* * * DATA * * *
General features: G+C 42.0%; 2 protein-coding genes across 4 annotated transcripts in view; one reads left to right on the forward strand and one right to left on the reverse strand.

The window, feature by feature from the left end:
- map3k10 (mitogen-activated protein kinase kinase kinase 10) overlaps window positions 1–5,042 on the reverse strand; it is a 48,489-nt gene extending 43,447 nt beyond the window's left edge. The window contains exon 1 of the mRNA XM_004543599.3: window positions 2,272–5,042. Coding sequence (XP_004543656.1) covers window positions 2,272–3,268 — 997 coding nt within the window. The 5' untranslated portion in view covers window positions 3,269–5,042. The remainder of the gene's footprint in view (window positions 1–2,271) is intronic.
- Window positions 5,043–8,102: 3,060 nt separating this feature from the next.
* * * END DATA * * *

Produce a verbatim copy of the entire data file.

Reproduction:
General features: G+C 42.0%; 2 protein-coding genes across 4 annotated transcripts in view; one reads left to right on the forward strand and one right to left on the reverse strand.

The window, feature by feature from the left end:
- map3k10 (mitogen-activated protein kinase kinase kinase 10) overlaps window positions 1–5,042 on the reverse strand; it is a 48,489-nt gene extending 43,447 nt beyond the window's left edge. The window contains exon 1 of the mRNA XM_004543599.3: window positions 2,272–5,042. Coding sequence (XP_004543656.1) covers window positions 2,272–3,268 — 997 coding nt within the window. The 5' untranslated portion in view covers window positions 3,269–5,042. The remainder of the gene's footprint in view (window positions 1–2,271) is intronic.
- Window positions 5,043–8,102: 3,060 nt separating this feature from the next.